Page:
Asian Achievers Awards 2024 - ‘British Asian community holds the power and influence to end leprosy for good’


Ayesha is 70 and lives in a leprosy community in Bihar. She is disabled by leprosy, and struggles to balance because she has no toes. The loss of feeling in Ayesha’s feet means she often gets cuts and infection. Her husband and in-laws threw her out when they found out she had the disease. The Leprosy Mission is walking with Ayesha through trauma, treatment and rehabilitation.

The Leprosy Mission is delighted to be named the chosen partner for the Asian Achievers Awards in 2024.

Celebrating Asian excellence across politics, business and civil society, the charity says the British Asian community holds the power and influence to help end leprosy for good.

Louise Timmins, Head of Asian Partnerships, says leprosy is a curable disease that shouldn't exist in the 21st Century. It is poverty, poor healthcare, and age-old stigma that means it continues to blight more than a million lives in India today.

Louise, who has worked for The Leprosy Mission since 2004, said: "It really is such a privilege to be part of the Asian Achievers Awards.

"I’m so looking forward to sharing the stories of people affected by leprosy in India, and explaining how we can be the generation to end this disease. I hope that my life’s work will inspire people to join me to support some of the most marginalised people on earth."

"Together we can halt the power of leprosy for the next generation. I don’t want to see any more children with preventable disability, or people rejected by their communities."

India is home to half of the world's leprosy cases and is where The Leprosy Mission's work began back in 1874. At the time, there was little that could be done for people with leprosy. There was no cure and people were exiled from their families and communities as soon as their bodies became disabled by the disease. For the early part of the charity's life-changing years, the work was limited to showing care and compassion to people who had been outcast.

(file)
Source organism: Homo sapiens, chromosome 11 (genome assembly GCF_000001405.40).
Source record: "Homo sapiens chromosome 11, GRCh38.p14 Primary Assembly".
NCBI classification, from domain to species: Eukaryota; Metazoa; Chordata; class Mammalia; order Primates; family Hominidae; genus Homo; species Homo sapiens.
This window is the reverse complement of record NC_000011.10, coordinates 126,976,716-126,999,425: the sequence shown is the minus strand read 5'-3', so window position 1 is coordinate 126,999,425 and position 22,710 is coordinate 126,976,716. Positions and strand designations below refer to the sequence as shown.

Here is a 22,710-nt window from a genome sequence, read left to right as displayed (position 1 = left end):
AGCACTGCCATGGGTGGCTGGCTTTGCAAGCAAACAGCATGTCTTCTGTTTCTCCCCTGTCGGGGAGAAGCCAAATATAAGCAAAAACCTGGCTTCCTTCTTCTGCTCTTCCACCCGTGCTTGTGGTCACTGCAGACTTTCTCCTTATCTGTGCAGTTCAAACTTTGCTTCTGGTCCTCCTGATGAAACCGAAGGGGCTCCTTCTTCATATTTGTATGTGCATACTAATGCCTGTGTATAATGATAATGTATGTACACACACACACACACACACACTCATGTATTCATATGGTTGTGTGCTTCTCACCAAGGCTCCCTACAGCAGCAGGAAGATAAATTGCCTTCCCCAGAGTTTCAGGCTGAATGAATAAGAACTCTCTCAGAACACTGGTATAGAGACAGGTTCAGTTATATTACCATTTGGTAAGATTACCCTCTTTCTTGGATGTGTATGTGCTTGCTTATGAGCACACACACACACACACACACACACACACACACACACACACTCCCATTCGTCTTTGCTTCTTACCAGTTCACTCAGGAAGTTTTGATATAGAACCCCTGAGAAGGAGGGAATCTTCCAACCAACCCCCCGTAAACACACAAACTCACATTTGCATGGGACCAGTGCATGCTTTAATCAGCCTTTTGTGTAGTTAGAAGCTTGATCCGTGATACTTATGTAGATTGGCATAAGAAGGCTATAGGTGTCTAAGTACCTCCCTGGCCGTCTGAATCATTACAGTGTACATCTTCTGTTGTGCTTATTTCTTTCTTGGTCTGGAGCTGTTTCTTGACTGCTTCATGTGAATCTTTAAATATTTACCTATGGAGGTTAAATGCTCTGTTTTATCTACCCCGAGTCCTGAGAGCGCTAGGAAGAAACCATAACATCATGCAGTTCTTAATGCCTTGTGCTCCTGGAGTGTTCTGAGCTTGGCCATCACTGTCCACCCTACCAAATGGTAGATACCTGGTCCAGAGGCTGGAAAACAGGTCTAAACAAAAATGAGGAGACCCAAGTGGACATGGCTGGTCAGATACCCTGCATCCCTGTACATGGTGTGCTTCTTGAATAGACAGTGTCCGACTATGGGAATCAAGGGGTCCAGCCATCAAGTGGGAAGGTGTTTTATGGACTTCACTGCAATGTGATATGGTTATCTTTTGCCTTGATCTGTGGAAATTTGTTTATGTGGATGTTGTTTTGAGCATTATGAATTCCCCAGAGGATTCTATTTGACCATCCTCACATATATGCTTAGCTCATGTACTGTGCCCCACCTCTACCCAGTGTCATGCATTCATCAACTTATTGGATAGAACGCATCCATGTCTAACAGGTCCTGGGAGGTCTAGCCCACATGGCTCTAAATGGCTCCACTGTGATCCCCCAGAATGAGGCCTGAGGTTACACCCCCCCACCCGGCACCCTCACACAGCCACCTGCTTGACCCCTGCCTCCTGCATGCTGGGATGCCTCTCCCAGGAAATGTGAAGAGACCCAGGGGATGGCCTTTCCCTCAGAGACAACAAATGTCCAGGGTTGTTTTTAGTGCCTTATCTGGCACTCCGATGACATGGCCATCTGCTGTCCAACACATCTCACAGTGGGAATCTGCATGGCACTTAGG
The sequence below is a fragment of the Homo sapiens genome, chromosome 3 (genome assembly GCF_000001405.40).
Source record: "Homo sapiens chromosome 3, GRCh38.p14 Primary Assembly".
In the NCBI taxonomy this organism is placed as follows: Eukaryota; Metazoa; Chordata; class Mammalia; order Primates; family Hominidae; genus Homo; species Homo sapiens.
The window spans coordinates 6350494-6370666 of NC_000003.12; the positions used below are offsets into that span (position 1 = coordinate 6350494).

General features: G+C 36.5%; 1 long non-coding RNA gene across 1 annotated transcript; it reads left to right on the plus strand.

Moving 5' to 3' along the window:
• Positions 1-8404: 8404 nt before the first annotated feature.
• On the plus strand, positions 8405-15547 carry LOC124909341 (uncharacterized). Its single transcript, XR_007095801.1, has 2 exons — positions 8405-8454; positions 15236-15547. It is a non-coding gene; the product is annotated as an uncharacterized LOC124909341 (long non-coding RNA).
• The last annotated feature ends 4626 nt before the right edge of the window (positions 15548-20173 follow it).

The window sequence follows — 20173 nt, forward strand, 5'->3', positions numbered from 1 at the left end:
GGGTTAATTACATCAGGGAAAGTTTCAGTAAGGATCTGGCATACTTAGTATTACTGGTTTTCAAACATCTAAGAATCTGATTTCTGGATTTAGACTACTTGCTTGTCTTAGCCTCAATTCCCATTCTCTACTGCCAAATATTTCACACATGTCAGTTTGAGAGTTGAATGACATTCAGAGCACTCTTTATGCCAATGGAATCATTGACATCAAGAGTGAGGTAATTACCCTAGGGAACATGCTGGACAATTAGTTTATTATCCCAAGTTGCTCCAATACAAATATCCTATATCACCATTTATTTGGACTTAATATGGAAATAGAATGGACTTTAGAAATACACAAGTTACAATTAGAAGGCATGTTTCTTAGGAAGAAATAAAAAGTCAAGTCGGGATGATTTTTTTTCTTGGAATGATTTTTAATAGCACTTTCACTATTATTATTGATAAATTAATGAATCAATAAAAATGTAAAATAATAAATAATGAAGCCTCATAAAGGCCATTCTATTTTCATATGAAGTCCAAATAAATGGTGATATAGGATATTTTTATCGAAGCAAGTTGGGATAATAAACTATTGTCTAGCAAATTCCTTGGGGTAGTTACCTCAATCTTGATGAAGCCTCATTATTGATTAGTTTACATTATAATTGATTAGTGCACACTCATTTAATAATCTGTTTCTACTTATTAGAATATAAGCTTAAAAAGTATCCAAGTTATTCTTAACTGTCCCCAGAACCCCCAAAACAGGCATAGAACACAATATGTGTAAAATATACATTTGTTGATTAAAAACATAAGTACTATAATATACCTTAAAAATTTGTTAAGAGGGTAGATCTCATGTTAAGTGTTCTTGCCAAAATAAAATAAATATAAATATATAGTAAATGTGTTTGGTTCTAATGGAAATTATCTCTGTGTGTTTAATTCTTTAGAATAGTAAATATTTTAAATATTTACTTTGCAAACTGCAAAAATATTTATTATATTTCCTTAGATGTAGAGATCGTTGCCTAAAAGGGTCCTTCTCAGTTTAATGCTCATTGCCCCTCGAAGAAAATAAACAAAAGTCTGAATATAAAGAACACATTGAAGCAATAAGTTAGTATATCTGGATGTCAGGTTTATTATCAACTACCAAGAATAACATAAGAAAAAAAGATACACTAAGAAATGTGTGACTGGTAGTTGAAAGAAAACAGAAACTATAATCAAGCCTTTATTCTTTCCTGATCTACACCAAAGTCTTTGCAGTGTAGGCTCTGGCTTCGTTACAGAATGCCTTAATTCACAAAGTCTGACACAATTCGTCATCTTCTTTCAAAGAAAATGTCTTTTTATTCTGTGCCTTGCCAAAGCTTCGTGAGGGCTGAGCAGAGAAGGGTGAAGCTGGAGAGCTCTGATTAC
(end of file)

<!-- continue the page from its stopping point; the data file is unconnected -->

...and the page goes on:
The Leprosy Mission's work today is extensive and includes diagnosis, cure and rehabilitation, as well as providing water, sanitation, housing, education and sustainable livelihood opportunities. Pioneering research is also a core activity. However, caring for those who have been mistreated because of leprosy remains at the very heart of the Mission. There are still over 750 leprosy colonies in India.

The Leprosy Mission is excited that great strides can be made to stamp out prejudice surrounding leprosy in India through its partnership with the Asian Achievers Awards. Established in 2000 and held annually since then, the Awards take place on 20 September 2024.

Commercial Director, Liji George, said: "The Asian Achievers Awards is delighted to have The Leprosy Mission as its chosen charity partner for 2024. Since our inception, we’ve raised more than £5m for charitable causes and look forward to continuing this journey to support The Leprosy Mission’s important work in India.

"Through the Awards, we hope to share The Leprosy Mission’s transformative work in India with a wider audience to ensure support reaches those most in need.”

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Head of Asian Partnerships at The Leprosy Mission, Louise Timmins, spends time with widow Kamalamma, who is disabled by leprosy in Andhra Pradesh, India, last month.

For interview opportunities please contact:

Charlotte Walker

The Leprosy Mission England and Wales, the Channel Islands and the Isle of Man
Peterborough PE2 5GZ
Mob: 07940 721760